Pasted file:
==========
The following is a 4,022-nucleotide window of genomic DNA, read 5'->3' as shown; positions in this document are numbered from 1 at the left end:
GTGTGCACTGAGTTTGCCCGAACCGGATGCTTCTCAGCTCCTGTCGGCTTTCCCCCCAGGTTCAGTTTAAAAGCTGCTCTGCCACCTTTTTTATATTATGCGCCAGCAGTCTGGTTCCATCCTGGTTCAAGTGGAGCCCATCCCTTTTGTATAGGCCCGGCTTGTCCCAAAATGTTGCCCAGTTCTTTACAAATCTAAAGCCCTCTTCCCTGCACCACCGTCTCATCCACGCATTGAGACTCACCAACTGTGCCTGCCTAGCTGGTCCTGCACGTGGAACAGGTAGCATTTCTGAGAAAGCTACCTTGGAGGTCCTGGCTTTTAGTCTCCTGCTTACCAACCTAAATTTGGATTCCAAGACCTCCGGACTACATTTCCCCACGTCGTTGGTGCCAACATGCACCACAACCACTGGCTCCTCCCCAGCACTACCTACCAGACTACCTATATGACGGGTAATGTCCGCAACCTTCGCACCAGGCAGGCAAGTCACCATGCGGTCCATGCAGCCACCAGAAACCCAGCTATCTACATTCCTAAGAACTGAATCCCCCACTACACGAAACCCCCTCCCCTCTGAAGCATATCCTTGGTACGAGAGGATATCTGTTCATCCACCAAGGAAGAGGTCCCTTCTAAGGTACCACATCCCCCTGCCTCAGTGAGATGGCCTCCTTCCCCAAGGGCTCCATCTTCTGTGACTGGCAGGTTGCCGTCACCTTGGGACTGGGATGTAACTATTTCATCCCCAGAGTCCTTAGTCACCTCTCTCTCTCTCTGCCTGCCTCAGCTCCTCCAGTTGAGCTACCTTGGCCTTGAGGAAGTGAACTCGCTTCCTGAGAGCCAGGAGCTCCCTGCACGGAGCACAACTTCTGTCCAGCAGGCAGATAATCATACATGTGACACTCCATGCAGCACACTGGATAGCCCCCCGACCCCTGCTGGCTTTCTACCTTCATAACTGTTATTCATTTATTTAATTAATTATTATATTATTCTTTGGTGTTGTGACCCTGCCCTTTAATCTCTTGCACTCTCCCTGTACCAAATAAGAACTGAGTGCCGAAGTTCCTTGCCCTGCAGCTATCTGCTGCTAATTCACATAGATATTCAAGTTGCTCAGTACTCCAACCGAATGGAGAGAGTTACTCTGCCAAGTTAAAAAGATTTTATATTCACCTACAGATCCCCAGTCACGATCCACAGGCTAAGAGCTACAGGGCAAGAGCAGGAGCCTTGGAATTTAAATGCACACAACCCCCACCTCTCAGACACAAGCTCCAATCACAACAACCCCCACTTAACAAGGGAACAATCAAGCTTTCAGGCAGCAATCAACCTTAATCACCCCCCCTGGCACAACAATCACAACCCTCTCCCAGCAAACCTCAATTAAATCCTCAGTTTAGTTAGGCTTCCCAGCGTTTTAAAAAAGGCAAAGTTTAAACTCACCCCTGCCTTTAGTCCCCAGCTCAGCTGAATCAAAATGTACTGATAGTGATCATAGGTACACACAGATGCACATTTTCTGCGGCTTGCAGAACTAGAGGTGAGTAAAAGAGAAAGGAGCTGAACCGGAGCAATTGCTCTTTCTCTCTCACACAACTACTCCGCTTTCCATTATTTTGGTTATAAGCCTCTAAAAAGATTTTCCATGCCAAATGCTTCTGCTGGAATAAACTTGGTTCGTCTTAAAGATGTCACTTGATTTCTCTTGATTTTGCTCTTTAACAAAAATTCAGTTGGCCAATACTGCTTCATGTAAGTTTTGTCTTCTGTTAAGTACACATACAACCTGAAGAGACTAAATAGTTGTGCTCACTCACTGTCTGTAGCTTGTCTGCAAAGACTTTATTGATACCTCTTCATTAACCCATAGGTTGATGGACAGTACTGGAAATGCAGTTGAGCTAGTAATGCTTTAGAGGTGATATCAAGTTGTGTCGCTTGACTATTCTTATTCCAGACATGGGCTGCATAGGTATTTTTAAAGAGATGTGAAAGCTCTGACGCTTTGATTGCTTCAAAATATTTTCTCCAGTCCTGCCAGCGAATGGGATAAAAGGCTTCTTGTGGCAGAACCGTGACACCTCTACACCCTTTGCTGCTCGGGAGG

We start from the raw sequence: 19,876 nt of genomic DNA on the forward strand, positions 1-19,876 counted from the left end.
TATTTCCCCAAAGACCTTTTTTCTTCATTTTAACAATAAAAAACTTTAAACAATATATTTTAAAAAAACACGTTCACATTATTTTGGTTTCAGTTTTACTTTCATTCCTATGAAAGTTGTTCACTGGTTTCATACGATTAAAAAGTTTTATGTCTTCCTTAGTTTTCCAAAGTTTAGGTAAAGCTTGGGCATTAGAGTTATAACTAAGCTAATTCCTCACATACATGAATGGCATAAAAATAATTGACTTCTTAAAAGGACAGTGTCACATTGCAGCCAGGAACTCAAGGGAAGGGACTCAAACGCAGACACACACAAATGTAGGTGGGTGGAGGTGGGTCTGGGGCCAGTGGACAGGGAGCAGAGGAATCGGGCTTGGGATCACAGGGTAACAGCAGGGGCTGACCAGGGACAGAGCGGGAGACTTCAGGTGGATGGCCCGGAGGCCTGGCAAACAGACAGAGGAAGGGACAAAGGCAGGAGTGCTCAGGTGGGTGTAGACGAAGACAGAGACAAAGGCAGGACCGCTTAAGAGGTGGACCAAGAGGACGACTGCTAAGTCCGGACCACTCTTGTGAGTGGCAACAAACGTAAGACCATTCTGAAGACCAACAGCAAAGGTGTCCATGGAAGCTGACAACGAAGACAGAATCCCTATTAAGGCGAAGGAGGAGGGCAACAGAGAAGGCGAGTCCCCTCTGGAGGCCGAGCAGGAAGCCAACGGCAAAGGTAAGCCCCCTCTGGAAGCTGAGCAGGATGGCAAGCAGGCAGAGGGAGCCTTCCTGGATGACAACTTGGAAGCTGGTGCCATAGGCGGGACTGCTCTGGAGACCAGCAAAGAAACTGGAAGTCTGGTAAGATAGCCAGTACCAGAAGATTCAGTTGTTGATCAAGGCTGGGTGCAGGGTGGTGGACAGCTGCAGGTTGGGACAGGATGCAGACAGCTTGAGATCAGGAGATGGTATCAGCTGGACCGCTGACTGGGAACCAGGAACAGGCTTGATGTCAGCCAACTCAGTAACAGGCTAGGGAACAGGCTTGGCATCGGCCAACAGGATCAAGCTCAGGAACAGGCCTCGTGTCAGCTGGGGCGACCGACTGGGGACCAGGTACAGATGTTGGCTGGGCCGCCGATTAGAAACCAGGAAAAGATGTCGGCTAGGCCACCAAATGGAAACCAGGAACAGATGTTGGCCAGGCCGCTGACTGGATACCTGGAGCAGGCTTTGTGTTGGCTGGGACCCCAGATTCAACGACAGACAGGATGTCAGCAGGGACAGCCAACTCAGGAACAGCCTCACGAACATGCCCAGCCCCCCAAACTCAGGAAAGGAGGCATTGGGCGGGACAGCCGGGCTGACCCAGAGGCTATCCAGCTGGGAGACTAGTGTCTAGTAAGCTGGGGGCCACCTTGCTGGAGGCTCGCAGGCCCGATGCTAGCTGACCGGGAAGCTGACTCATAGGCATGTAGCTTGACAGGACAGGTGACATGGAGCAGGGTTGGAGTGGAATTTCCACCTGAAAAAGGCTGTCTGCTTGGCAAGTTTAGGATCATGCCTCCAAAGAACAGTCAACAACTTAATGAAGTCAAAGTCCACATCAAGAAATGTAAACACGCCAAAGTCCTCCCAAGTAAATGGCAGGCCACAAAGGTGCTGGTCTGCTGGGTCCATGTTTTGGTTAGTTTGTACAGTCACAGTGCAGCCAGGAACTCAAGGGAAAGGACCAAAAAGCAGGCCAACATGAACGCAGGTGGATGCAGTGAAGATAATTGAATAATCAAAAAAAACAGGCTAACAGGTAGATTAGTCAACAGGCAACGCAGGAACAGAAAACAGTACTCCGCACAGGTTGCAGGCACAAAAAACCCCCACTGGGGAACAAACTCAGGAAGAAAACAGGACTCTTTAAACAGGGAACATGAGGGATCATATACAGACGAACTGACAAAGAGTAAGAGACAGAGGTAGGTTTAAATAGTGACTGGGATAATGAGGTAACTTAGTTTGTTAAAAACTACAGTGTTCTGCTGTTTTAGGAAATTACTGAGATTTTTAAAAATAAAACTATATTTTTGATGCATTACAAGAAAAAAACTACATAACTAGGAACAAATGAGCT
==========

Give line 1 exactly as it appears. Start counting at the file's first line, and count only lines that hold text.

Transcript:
The following is a 4,022-nucleotide window of genomic DNA, read 5'->3' as shown; positions in this document are numbered from 1 at the left end: